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Japan eyes subsidies for 10 pct cut in farm products costs

  • June 21, 2022
  • , Jiji Press , 2:56 p.m.
  • English Press

Tokyo, June 21 (Jiji Press)–The Japanese government said Tuesday that it will create subsidies to cut costs to produce agricultural products by 10 pct amid surging prices worsened by Russia’s invasion of Ukraine.
   

At the first meeting of its new task force to fight price rises and secure wage growth, the government also said it will help electricity suppliers expand their energy-saving reward point programs.
   

“We’ll listen to the voices of the public, closely monitor price trends directly related to their daily lives and take steps carefully and seamlessly,” Prime Minister Fumio Kishida, head of the task force, said at the meeting.
   

How to deal with price surges will likely be a major issue in the July 10 election for the House of Concillors, the upper chamber of the Diet, Japan’s parliament.
   

At the task force meeting, the government highlighted its efforts to reduce burdens on households and businesses through measures to curb soaring food and energy prices.
   

The planned subsidies to reduce agricultural production costs will be designed to promote green agriculture and respond to fertilizer price surges.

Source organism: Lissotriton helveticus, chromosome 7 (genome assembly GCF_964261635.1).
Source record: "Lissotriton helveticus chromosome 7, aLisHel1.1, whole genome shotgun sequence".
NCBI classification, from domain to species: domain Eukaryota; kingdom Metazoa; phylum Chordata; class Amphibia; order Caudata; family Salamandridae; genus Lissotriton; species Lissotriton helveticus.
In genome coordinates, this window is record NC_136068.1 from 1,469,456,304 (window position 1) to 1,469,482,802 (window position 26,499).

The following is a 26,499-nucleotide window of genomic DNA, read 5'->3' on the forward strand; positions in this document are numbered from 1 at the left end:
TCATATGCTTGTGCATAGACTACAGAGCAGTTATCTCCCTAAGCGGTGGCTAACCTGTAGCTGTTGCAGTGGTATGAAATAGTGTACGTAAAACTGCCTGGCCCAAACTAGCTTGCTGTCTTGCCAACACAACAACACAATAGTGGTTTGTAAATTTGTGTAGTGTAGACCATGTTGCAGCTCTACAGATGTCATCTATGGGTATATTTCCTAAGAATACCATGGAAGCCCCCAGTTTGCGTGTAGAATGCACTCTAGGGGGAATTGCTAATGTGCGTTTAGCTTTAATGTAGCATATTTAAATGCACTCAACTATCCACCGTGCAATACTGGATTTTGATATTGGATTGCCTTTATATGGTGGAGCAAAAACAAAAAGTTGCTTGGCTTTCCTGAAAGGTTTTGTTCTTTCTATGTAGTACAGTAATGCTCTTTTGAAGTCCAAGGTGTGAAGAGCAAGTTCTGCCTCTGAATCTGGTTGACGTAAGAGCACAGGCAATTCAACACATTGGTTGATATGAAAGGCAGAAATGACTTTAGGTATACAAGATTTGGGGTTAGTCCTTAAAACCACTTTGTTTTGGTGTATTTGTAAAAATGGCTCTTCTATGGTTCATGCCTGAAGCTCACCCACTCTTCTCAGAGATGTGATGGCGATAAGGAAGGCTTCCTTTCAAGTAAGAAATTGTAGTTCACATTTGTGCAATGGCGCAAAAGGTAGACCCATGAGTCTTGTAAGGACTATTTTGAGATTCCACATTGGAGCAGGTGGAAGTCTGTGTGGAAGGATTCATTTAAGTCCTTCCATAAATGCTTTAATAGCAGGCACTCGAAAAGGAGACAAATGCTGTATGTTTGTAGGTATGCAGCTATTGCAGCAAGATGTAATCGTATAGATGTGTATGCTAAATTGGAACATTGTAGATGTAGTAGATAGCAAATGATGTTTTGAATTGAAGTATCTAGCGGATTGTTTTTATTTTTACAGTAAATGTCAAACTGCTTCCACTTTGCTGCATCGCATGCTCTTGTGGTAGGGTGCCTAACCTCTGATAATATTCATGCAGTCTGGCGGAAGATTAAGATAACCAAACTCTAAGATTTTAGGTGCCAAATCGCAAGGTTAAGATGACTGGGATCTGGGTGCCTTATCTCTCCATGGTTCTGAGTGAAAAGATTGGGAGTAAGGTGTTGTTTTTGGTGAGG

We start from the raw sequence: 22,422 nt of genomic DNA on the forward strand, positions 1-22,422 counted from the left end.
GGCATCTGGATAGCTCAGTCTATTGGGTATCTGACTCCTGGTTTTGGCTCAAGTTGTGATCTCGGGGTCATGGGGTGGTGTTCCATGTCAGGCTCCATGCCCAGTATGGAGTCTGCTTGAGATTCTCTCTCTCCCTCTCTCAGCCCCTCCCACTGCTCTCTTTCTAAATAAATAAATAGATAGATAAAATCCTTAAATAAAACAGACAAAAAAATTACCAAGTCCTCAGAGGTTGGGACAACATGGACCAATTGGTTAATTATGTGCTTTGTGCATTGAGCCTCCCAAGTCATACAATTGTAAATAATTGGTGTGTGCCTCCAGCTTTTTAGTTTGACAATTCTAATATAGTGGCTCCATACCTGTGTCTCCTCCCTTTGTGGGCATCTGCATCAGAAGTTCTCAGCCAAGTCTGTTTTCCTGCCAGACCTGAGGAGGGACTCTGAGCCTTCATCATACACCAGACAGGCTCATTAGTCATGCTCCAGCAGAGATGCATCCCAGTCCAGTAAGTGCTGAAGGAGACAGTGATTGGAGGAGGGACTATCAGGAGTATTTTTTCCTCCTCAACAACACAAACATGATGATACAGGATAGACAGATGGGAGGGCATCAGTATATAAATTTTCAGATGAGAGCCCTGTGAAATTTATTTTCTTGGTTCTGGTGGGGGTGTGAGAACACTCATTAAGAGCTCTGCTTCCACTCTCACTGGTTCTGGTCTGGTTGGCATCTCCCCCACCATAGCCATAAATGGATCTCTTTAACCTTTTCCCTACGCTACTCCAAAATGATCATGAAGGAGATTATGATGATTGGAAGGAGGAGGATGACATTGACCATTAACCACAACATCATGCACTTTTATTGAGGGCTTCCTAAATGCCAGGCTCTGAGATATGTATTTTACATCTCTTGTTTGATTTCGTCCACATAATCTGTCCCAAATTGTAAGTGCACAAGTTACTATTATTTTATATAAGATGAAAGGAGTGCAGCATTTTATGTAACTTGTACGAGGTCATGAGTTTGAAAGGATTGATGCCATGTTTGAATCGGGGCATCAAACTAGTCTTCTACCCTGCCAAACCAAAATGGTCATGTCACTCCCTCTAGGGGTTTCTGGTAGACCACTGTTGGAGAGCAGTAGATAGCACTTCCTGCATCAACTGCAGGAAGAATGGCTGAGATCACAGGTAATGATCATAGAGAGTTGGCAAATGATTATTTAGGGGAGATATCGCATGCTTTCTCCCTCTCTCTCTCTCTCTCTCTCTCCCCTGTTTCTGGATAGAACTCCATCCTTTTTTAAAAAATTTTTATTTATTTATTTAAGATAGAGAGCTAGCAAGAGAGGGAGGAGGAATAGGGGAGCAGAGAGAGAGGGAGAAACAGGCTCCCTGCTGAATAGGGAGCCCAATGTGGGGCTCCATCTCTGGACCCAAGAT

The government is also considering curbing the prices of imported wheat it sells to milling companies in October and later.
   

As electricity supply shortages are expected to occur, the government will help power suppliers boost their energy-saving reward point programs.
   

“Reward points that can be used widely will be given according to how efficient (electricity) use has become,” Kishida said.
   

The government will also create a system in which power companies buy from businesses the amounts of electricity they saved.
   T

o shore up local government measures to tackle soaring prices, the state will tap into reserve funds totaling 5.5 trillion yen to increase special grants for regional revitalization.
  

 Ahead of the task force meeting, the government heard opinions from consumer group and supermarket company representatives.
   

“We cannot absorb all of the cost increases through our corporate efforts alone,” milling company Nippn Corp. <2001> President Toshiya Maezuru told reporters after the meeting.

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